QB Charting, Week 2: Redskins-Packers

Washington Redskins

Robert Griffin III: Week 2, at Green Bay.

Passing Breakdown

  Comp. Att. Yards Sacks Sck Yards TDs INTs ANY/A
Dropback 18 31 200 0 0 3 1 6.94
Play-Action 6 7 101 1 6 0 0 11.88
Screen 2 2 19 0 0 0 0 9.50
Designed Rollout 0 0 0 0 0 0 0 0.00
Total 26 40 320 1 6 3 1 8.02

Rushing/Miscellaneous Stats

  Scrambles Yards Fumbles Penalties Drops Inaccurate throws
Dropback 0 0 0 0 4 5
Play-Action 1 4 0 0 0 0
Screen 1 2 0 0 0 0
Designed Rollout 0 0 0 0 0 0
Total 2 6 0 0 4 5

Reason #768 why Sportscenter is going down the tubes: 95% of the analysis Jaws, Eric Davis and the like have put forth on the Redskins’ 0-2 start has centered around shouting “WHAT’S WRONG WITH RGIII?!?!?!?!?!!!!!!” as loudly as they possibly can. The other 5% of the time, they may casually mention in passing that the Redskins have given up 71 points and over 1000 yards defensively combined in their first two games. Clearly it’s Griffin’s fault that the Redskins haven’t been able to cover anyone or tackle a corpse in a phone booth thus far this season. It’s also obviously Griffin’s fault that his receivers have dropped 11 passes so far, including one Sunday by Josh Morgan that would have converted a fourth down and instead flew into the hands of Mike Neal for Griffin’s only interception.

I’m not saying RGIII’s been totally blameless so far in 2013. He’s been inaccurate on five incompletions in each of the first two games, which isn’t a bad total but definitely isn’t fantastic, either. And he clearly hasn’t regained the same breakaway speed that he showed before his knee injury in the playoffs last January (“C’mon, Robert! It’s been a full eight months since your total knee reconstruction, time to take the training wheels off!”) But as a passer, Griffin’s looked as good, if not better, than he did last season. Remember: last year, the Shanahans built the Redskins’ game entirely around play-action and generated a crap ton of wide-open throws in the middle of the field for RGIII. For whatever reason, they’ve dramatically lessened the amount of play-action throws in the game plan thus far and it’s been considerably tougher sledding for Griffin this year. But make no mistake: there’s nothing wrong with 26 for 40 for 320 yards and three touchdowns. Blame everybody else (and count the defense twice, because Lord have mercy have they been awful) on Washington for their 0-2 start before you blame Griffin.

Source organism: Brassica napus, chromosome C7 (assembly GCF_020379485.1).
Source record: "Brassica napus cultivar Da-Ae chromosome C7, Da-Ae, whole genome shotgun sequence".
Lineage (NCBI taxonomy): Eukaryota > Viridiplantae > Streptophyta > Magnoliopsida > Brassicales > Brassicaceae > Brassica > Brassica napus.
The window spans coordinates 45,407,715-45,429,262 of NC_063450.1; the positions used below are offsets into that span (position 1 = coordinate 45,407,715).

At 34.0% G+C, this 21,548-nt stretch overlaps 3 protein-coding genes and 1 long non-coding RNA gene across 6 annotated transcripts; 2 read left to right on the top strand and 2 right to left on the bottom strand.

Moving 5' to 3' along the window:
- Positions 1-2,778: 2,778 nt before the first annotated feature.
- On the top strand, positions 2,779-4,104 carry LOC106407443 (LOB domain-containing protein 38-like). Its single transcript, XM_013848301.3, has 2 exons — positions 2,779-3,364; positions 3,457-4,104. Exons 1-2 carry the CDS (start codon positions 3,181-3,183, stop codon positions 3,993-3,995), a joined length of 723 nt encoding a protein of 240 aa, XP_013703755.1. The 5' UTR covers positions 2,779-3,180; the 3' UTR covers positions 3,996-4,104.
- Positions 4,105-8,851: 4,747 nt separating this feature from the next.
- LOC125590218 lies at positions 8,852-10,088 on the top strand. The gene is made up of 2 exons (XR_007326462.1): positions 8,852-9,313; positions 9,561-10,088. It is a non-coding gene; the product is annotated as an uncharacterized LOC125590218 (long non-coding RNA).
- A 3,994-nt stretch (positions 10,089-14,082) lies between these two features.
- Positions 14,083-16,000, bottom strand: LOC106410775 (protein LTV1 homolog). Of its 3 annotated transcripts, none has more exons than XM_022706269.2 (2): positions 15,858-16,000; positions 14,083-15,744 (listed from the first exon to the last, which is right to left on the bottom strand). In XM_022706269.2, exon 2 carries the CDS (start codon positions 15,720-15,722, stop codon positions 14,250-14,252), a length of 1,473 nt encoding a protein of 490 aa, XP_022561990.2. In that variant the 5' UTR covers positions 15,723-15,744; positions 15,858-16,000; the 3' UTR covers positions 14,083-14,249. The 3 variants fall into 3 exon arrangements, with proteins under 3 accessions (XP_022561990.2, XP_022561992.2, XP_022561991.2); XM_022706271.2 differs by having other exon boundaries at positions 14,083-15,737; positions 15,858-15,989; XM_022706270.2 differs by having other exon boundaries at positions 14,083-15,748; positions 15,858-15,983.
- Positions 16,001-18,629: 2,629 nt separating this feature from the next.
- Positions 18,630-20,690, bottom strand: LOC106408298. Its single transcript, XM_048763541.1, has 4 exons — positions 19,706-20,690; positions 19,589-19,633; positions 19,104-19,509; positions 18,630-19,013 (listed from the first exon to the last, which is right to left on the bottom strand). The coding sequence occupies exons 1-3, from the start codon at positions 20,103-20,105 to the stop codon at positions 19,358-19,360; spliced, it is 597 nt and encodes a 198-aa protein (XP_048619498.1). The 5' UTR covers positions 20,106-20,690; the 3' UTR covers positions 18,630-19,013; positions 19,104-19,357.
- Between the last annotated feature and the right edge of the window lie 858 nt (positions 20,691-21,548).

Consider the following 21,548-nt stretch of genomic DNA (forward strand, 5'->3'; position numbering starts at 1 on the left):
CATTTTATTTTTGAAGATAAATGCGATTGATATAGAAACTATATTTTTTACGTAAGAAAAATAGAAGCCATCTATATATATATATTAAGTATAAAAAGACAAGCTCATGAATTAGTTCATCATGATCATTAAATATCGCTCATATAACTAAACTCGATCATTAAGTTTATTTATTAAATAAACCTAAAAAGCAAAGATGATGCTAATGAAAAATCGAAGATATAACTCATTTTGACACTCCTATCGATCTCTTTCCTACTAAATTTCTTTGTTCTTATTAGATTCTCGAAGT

Green Bay Packers

Aaron Rodgers: Week 2, vs. Washington.

Passing Breakdown

  Comp. Att. Yards Sacks Sck Yards TDs INTs ANY/A
Dropback 24 30 336 4 39 4 0 11.09
Play-Action 6 8 100 0 0 0 0 12.50
Screen 4 4 44 0 0 0 0 11.00
Designed Rollout 0 0 0 0 0 0 0 0.00
Total 34 42 480 4 39 4 0 11.33

Rushing/Miscellaneous Stats

  Scrambles Yards Fumbles Penalties Drops Inaccurate throws
Dropback 0 0 0 0 1 3
Play-Action 0 0 0 0 1 0
Screen 0 0 0 0 0 0
Designed Rollout 0 0 0 0 0 0
Total 0 0 0 0 2 3

The only area for improvement in Rodgers’ performance on Sunday is the same area he’s always been less than stellar at: taking sacks. Basically every time the Redskins got pressure on him (which wasn’t very often), he turtled up and just ate the yardage. On the other hand, when you’re averaging close to 11 yards per attempt every other time you drop back, protecting your moneymaker and living to fight another day isn’t the worst tactic, either. The rest of his performance is pretty self-explanatory if you look at the stat line or watched 30 seconds worth of highlights from the game. But in case you came here looking for cutting-edge analysis, here it is: Aaron Rodgers is really good at football and promises to be so in the future as well.

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